Not So Friendly Skies?

November 2, 2008 at 11:36 pm Leave a comment

Thinking about flying your dog to that big show? You may want to reconsider…  This just in from the Atlanta Journal Constitution:

Maggie Mae, a West Highland white terrier puppy, was crushed to death on the tarmac at Atlanta’s airport this spring, horrifying her new owner.

Federal law requires airlines to report animal deaths, injuries and losses to the U.S. Department of Transportation. But Delta Air Lines didn’t have to report what happened to Maggie Mae.

That’s because the puppy was shipped by a breeder. Her death —- like those of many other animals owned by businesses —- doesn’t count under regulations that contain a loophole sought by the animal and transportation industries.

What? Well, apparently a dog doesn’t count as an “animal” if it’s owned by a business or commercial enterprise. And the airlines are quite happy to take advantage of that loophole.

Airline industry officials say federal reports show accidents involving animals are rare.

But those reported incidents don’t include animals such as Maggie Mae that were shipped by commercial owners. Airlines refused to say how many deaths and other incidents they don’t report to federal officials.

Delta representatives refused to answer when queried about the unreported deaths of non-animals, preferring instead to emphasize that the airline had zero reportable deaths in August and September of this year.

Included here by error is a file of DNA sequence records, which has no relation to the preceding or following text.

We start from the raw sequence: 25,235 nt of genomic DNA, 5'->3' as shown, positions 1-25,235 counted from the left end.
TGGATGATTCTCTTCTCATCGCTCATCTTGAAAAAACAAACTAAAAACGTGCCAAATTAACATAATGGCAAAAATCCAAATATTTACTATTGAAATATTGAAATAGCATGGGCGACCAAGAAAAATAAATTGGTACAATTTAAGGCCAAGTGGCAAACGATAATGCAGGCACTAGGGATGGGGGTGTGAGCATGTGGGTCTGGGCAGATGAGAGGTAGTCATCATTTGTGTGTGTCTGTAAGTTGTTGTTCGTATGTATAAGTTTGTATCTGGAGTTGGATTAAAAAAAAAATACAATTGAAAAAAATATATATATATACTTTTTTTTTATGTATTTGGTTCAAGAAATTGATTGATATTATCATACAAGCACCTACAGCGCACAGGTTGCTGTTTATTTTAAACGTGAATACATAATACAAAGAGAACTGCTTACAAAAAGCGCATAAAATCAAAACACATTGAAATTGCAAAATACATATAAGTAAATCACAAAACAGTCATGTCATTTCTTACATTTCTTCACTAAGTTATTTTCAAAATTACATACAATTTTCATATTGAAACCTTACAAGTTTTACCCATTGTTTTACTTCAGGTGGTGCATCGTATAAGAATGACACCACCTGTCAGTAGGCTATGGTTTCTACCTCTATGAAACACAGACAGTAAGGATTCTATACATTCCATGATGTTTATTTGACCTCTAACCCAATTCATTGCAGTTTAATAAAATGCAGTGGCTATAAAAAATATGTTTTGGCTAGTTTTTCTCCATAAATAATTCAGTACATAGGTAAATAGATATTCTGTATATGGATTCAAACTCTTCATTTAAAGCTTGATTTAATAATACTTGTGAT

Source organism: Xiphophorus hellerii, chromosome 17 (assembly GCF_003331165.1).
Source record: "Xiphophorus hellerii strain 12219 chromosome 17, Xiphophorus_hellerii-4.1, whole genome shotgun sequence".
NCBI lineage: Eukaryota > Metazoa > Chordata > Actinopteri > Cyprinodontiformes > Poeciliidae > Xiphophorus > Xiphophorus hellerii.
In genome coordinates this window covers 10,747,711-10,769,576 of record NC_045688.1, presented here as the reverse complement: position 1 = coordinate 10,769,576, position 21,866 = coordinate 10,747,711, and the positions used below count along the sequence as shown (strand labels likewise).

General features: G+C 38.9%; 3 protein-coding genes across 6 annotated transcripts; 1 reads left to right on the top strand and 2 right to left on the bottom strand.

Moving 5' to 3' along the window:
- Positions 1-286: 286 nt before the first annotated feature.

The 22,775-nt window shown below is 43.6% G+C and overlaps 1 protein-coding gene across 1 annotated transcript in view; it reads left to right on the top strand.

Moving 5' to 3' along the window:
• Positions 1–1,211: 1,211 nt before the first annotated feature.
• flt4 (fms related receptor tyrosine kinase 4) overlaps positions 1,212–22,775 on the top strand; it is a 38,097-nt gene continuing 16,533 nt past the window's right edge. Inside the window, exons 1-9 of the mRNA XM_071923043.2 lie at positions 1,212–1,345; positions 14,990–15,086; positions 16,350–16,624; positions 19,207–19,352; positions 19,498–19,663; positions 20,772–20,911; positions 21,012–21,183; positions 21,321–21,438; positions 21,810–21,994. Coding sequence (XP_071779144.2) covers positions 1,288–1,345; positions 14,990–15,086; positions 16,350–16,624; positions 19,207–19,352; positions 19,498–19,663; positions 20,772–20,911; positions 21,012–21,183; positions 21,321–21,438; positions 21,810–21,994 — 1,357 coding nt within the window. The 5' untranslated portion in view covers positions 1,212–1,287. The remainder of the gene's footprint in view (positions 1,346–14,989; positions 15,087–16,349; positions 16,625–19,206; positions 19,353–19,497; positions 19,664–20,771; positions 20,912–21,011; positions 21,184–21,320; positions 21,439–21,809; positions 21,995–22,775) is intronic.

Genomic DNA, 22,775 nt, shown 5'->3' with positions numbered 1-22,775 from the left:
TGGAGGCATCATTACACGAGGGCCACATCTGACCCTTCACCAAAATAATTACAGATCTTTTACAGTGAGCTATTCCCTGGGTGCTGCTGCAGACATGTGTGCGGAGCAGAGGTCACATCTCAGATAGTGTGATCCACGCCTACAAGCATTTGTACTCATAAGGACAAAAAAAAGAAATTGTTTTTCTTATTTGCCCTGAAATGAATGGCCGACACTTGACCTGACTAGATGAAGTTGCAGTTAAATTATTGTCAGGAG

How in the world did regulations get mucked up this way?  Well, again from the Journal Constitution:

The loophole troubles the author of the original reporting law, U.S. Sen. Robert Menendez (D-N.J.). Last week, in response to the AJC’s investigation, Menendez sent a letter to U.S. Secretary of Transportation Mary Peters seeking answers.

“I believe current policies do not reflect Congressional intent,” he wrote. “I am surprised and disappointed that animals covered by this law have been defined in such a narrow fashion.”

Transportation Department spokesman Bill Adams said Friday that the agency believes its definition of an animal “properly carries out the mandates of the statute.”

It makes one wonder how much pull the airlines have with the department that is allegedly responsible for overseeing their operations…  Of course, the fact that transportation regulations are a tangled mass of loophole-ridden complexities enforced by an amalgam of different state and federal agencies probably doesn’t help either. The FAA, DHS, USDA, OSHA, DoT and others are all important players in airline safety – and it would appear that they don’t play well together at all.

For more information – including an excellent list of tips for safe air travel and information on how to report incidents go read the Atlanta Journal Constitution article.  They also provide information on how to contact congressional members who chair committees that oversee the U.S. Department of Transportation which I will post here:

Sen. Daniel Inouye (D-Hawaii), chairman, Senate Committee on Commerce, Science and Transportation, 508 Dirksen Senate Office Bldg., Washington, DC 20510-6125; or call: 202-224-5115.

Rep. Jerry Costello (D-Ill.), chairman, Aviation Subcommittee, U.S. House Committee on Transportation and Infrastructure, 2251 Rayburn House Office Building, Washington, DC 20515; or call 202-225-9161.


Entry filed under: dogs, safety. Tags: .

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